Local Govt | National News Video | Parliament Headlines | Politics Headlines | Search


Keeping it REAL puts wellbeing at the centre of Upper Hutt

Keeping it REAL puts wellbeing at the centre of Upper Hutt City Council’s youth employment programme

Upper Hutt City Council’s Keeping it REAL youth employment programme gives youth realistic, engaging, ambitious, and lifelong (REAL) opportunities.

UPPER HUTT, Wellington NZ, 13 SEP 2018—Upper Hutt City Council has partnered with the Ministry of Social Development (MSD) to provide a programme to get young job seekers into meaningful employment. The programme was co-designed with young people, facing a range of challenges including health, wellbeing, and confidence issues.

Initially, young people aged between 18 and 24 were invited to individual interviews and goal setting sessions, and 14 were accepted into the programme.

The programme began with an eight-week intensive course. Participants learned skills and attitudes that employers say are essential for the workplace. These include having a positive attitude, resilience, and self-management. They also developed CVs and cover letters, and practised their interviewing skills. Participants were given the opportunity to gain an advanced work-based First Aid certificate, their learner driver licences, and practical budgeting advice. They were also supported through personal hardships and health requirements in an environment which was safe to address their range of needs. Most importantly, young people on the Keeping it REAL programme grew in confidence.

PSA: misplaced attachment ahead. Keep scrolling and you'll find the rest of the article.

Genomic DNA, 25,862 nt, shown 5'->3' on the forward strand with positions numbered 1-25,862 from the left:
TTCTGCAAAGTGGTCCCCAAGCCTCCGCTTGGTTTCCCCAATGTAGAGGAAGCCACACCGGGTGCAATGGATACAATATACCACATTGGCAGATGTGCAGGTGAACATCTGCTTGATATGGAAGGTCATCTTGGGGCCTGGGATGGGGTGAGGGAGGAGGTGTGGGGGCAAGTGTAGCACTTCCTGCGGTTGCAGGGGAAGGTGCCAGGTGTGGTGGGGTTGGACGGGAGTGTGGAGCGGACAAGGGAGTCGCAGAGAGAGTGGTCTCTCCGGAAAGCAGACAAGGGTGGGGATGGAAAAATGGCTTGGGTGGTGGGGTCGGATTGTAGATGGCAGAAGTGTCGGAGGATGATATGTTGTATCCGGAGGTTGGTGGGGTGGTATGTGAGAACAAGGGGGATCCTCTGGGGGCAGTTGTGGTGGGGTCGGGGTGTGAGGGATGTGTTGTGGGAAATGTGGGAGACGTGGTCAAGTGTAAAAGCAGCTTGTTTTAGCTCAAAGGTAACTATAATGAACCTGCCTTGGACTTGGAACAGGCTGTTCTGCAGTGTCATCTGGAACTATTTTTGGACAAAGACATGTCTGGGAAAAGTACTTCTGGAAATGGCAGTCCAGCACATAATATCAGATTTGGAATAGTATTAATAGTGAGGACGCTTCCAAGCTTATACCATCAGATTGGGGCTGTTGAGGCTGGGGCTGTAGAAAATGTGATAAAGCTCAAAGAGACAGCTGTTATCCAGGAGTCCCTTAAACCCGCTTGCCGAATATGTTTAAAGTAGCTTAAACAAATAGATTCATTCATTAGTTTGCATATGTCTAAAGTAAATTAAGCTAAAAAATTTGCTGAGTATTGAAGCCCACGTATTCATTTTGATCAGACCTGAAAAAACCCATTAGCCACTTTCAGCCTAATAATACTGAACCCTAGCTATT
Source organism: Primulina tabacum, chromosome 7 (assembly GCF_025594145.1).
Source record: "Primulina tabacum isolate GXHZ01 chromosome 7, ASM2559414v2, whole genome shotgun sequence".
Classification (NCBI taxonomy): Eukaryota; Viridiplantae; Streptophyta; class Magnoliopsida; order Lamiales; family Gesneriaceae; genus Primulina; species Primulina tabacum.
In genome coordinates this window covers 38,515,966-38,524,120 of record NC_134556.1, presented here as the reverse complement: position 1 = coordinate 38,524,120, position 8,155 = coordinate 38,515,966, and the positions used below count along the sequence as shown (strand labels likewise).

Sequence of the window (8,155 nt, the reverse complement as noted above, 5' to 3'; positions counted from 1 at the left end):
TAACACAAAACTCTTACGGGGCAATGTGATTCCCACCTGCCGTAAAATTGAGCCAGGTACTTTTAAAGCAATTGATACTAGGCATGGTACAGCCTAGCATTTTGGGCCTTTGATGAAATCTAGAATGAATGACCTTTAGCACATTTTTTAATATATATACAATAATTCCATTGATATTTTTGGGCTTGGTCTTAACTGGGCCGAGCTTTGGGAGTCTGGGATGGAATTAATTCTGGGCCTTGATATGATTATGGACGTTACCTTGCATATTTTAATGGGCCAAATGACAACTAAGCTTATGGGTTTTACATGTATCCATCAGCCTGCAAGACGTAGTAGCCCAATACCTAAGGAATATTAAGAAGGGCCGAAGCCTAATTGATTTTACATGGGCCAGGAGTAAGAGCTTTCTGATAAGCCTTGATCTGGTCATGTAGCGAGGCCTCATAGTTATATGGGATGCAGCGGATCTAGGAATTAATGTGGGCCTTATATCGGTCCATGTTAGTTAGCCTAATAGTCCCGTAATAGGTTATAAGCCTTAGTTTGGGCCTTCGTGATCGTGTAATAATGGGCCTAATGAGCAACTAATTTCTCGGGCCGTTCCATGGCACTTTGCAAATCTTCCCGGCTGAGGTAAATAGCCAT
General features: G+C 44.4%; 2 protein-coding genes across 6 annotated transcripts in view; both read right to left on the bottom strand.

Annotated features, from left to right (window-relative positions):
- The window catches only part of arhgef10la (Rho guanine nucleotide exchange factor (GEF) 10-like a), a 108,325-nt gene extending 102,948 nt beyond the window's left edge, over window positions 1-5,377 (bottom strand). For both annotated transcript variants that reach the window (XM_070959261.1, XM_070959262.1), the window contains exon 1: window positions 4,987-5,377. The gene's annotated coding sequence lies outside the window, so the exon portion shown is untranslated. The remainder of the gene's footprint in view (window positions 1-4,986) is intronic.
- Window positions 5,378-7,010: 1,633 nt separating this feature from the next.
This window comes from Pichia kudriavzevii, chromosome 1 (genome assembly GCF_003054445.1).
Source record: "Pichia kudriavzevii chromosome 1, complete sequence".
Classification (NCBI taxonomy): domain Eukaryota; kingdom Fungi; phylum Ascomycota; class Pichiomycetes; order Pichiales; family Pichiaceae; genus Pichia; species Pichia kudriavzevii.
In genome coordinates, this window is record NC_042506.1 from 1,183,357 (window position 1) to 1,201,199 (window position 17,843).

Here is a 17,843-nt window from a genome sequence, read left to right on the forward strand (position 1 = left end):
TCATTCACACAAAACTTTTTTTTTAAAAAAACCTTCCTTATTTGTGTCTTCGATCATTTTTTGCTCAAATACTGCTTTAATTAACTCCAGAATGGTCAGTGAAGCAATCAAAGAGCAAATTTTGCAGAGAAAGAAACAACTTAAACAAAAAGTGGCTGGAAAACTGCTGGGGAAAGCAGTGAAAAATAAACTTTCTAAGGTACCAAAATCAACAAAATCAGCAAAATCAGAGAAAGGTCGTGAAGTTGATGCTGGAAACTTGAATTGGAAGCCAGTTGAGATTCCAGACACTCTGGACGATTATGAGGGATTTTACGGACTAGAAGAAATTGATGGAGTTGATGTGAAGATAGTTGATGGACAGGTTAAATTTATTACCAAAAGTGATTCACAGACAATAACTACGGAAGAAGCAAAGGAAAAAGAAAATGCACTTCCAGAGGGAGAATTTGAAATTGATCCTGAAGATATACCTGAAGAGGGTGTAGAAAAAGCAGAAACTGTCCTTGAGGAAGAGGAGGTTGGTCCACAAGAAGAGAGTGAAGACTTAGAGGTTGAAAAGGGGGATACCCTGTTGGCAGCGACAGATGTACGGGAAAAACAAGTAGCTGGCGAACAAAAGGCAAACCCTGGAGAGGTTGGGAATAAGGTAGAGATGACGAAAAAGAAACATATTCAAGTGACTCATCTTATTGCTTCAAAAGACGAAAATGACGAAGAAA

Externally, participants were also exposed to a range of experiences in the community (a first for some of them) including a day at Ōrongomai Marae, health and wellbeing activities, and visits to workplaces. Council staff, local employers, and local youth health services all gave their time generously, in a truly collaborative way.

Individual support for the young people continues for a further six weeks after the intensive course.

Keeping it REAL participants are positive about the effect the programme has had on them. “I got more out of this programme than I thought I would. I learnt it doesn’t matter how old you are, you can still achieve great things, and it’s OK to fail,” says Taylor Steel-Wilkie.

“I now know where to go for help in the community, and I feel more confident to put myself out there,” says Samantha Andrews.

Of the initial group, seven are now employed, three have moved into study, one was awarded a scholarship to attend Outward Bound (and will have employment afterwards), and two are currently on work experience/volunteering.

Mayor Wayne Guppy presented graduating certificates at the end of the first course and commented, “It’s great to see our young people getting an opportunity and grabbing it with enthusiasm. Programmes like this not only help our young people, but help our community.”